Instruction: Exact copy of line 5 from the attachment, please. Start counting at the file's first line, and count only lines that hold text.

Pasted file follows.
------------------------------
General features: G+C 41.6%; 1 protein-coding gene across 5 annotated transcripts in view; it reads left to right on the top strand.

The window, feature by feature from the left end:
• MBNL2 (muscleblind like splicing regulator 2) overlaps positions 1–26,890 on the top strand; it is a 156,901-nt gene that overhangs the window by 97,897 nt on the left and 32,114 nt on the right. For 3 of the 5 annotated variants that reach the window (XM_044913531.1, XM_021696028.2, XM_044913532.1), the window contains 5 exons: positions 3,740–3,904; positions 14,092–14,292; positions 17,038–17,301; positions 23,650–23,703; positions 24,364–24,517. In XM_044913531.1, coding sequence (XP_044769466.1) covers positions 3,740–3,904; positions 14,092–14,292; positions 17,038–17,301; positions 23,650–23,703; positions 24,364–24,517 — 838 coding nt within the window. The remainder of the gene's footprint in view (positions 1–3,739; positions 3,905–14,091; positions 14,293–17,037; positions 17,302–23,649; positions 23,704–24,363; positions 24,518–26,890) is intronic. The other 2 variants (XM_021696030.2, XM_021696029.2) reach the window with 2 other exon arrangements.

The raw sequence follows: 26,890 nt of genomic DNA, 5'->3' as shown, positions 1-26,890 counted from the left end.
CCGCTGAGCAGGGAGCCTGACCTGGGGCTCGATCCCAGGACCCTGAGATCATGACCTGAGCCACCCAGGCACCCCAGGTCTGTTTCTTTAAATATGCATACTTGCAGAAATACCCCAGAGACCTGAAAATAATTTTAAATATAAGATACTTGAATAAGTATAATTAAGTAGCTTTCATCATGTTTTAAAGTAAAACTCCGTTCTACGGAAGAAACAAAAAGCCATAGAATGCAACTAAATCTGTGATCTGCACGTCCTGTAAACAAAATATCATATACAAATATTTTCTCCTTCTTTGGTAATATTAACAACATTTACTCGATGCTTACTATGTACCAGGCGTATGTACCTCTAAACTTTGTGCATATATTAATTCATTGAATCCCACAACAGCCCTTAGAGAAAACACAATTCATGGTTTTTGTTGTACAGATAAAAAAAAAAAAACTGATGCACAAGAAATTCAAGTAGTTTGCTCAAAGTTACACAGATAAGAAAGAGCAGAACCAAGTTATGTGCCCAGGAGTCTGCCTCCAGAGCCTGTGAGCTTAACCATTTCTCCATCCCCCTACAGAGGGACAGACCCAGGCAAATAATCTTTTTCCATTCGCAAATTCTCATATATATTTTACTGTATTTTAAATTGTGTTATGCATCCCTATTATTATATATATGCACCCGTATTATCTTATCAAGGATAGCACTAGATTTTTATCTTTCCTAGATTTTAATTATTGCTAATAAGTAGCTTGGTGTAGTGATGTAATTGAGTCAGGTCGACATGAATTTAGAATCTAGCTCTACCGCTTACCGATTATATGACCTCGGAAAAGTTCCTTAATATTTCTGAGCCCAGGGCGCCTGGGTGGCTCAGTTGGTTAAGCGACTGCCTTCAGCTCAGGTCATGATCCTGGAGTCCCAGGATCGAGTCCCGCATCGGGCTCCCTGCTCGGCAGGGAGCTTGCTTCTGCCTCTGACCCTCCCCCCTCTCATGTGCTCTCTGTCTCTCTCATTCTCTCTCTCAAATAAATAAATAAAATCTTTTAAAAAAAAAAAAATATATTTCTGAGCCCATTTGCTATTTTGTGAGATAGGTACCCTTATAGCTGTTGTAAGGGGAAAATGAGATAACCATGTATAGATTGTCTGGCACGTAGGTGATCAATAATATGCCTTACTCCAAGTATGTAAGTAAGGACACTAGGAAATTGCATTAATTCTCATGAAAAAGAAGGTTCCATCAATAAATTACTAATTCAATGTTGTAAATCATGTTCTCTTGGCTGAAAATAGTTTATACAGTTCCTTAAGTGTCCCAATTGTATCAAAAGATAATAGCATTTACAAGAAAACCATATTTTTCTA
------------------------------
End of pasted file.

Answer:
CCGCTGAGCAGGGAGCCTGACCTGGGGCTCGATCCCAGGACCCTGAGATCATGACCTGAGCCACCCAGGCACCCCAGGTCTGTTTCTTTAAATATGCATACTTGCAGAAATACCCCAGAGACCTGAAAATAATTTTAAATATAAGATACTTGAATAAGTATAATTAAGTAGCTTTCATCATGTTTTAAAGTAAAACTCCGTTCTACGGAAGAAACAAAAAGCCATAGAATGCAACTAAATCTGTGATCTGCACGTCCTGTAAACAAAATATCATATACAAATATTTTCTCCTTCTTTGGTAATATTAACAACATTTACTCGATGCTTACTATGTACCAGGCGTATGTACCTCTAAACTTTGTGCATATATTAATTCATTGAATCCCACAACAGCCCTTAGAGAAAACACAATTCATGGTTTTTGTTGTACAGATAAAAAAAAAAAAACTGATGCACAAGAAATTCAAGTAGTTTGCTCAAAGTTACACAGATAAGAAAGAGCAGAACCAAGTTATGTGCCCAGGAGTCTGCCTCCAGAGCCTGTGAGCTTAACCATTTCTCCATCCCCCTACAGAGGGACAGACCCAGGCAAATAATCTTTTTCCATTCGCAAATTCTCATATATATTTTACTGTATTTTAAATTGTGTTATGCATCCCTATTATTATATATATGCACCCGTATTATCTTATCAAGGATAGCACTAGATTTTTATCTTTCCTAGATTTTAATTATTGCTAATAAGTAGCTTGGTGTAGTGATGTAATTGAGTCAGGTCGACATGAATTTAGAATCTAGCTCTACCGCTTACCGATTATATGACCTCGGAAAAGTTCCTTAATATTTCTGAGCCCAGGGCGCCTGGGTGGCTCAGTTGGTTAAGCGACTGCCTTCAGCTCAGGTCATGATCCTGGAGTCCCAGGATCGAGTCCCGCATCGGGCTCCCTGCTCGGCAGGGAGCTTGCTTCTGCCTCTGACCCTCCCCCCTCTCATGTGCTCTCTGTCTCTCTCATTCTCTCTCTCAAATAAATAAATAAAATCTTTTAAAAAAAAAAAAATATATTTCTGAGCCCATTTGCTATTTTGTGAGATAGGTACCCTTATAGCTGTTGTAAGGGGAAAATGAGATAACCATGTATAGATTGTCTGGCACGTAGGTGATCAATAATATGCCTTACTCCAAGTATGTAAGTAAGGACACTAGGAAATTGCATTAATTCTCATGAAAAAGAAGGTTCCATCAATAAATTACTAATTCAATGTTGTAAATCATGTTCTCTTGGCTGAAAATAGTTTATACAGTTCCTTAAGTGTCCCAATTGTATCAAAAGATAATAGCATTTACAAGAAAACCATATTTTTCTA